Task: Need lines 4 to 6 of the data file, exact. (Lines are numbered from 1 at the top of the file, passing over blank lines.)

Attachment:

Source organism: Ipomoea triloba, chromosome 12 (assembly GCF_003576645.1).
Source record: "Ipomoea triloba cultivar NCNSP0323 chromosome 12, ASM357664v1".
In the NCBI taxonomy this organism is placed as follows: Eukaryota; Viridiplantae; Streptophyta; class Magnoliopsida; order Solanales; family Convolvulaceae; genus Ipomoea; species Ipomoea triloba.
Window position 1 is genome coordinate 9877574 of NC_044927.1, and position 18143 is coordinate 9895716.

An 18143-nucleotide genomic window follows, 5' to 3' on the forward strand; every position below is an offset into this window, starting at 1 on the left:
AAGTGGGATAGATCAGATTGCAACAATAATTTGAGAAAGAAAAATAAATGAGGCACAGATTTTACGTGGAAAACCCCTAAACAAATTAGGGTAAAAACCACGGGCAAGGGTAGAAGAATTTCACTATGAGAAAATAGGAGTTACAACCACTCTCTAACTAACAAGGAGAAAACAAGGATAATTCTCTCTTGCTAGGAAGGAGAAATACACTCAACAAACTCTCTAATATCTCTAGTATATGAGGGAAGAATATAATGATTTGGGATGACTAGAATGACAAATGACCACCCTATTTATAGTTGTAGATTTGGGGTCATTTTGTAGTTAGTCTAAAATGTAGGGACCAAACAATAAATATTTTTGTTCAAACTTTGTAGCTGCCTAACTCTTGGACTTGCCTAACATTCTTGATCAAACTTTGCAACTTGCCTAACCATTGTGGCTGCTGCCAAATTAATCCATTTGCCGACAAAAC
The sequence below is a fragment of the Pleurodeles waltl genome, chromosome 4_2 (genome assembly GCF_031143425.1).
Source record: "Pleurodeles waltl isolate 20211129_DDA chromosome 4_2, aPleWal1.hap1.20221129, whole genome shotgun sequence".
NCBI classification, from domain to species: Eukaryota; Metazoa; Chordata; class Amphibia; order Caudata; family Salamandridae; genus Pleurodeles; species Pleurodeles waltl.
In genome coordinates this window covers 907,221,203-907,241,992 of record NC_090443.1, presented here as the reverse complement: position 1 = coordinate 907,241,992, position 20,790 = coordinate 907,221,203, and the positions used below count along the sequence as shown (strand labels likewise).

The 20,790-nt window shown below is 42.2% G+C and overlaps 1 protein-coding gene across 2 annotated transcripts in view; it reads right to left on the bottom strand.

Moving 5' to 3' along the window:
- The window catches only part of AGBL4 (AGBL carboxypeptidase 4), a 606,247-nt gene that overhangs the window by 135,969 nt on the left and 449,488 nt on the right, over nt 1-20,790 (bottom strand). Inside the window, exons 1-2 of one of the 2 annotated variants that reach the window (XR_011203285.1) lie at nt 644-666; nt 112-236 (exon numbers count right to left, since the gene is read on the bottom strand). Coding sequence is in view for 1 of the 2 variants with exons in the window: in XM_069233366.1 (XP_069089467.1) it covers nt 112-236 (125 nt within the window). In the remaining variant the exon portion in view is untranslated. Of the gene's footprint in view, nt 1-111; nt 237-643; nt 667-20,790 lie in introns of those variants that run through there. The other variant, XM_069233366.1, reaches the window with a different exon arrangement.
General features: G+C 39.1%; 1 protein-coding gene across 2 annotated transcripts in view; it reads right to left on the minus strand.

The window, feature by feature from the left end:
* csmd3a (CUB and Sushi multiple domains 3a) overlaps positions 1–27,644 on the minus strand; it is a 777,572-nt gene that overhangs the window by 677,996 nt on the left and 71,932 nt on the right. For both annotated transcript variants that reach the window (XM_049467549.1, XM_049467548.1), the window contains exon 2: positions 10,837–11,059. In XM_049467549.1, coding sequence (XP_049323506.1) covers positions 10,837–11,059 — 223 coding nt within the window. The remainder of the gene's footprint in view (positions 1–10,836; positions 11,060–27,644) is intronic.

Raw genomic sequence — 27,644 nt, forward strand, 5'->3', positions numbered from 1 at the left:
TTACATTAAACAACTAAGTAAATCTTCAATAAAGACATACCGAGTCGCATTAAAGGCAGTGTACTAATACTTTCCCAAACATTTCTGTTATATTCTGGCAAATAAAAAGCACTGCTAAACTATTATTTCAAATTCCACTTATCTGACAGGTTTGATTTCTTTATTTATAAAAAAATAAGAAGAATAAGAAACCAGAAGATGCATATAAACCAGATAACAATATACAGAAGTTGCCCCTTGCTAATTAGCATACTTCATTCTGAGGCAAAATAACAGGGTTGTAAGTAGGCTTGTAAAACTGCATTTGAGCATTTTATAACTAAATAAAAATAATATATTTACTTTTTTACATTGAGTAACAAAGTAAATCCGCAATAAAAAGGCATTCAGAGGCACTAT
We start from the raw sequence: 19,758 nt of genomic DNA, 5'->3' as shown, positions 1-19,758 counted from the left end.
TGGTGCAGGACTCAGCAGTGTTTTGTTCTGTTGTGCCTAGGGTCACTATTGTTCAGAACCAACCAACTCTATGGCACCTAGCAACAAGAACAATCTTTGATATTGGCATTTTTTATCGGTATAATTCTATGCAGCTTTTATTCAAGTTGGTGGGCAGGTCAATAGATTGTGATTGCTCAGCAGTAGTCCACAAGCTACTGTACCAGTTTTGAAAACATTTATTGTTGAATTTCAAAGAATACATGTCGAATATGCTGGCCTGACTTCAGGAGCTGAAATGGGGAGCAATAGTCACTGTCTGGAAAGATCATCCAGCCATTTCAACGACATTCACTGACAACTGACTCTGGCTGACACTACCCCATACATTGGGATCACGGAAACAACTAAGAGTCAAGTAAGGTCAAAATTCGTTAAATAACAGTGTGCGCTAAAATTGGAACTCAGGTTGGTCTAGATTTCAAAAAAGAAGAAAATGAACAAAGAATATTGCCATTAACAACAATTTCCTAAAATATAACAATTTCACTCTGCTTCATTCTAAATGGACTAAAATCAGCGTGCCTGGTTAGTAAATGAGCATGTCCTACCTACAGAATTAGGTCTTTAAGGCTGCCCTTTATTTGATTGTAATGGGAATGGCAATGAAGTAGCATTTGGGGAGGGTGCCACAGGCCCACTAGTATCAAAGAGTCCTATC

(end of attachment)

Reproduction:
Window position 1 is genome coordinate 9877574 of NC_044927.1, and position 18143 is coordinate 9895716.

An 18143-nucleotide genomic window follows, 5' to 3' on the forward strand; every position below is an offset into this window, starting at 1 on the left:
AAGTGGGATAGATCAGATTGCAACAATAATTTGAGAAAGAAAAATAAATGAGGCACAGATTTTACGTGGAAAACCCCTAAACAAATTAGGGTAAAAACCACGGGCAAGGGTAGAAGAATTTCACTATGAGAAAATAGGAGTTACAACCACTCTCTAACTAACAAGGAGAAAACAAGGATAATTCTCTCTTGCTAGGAAGGAGAAATACACTCAACAAACTCTCTAATATCTCTAGTATATGAGGGAAGAATATAATGATTTGGGATGACTAGAATGACAAATGACCACCCTATTTATAGTTGTAGATTTGGGGTCATTTTGTAGTTAGTCTAAAATGTAGGGACCAAACAATAAATATTTTTGTTCAAACTTTGTAGCTGCCTAACTCTTGGACTTGCCTAACATTCTTGATCAAACTTTGCAACTTGCCTAACCATTGTGGCTGCTGCCAAATTAATCCATTTGCCGACAAAAC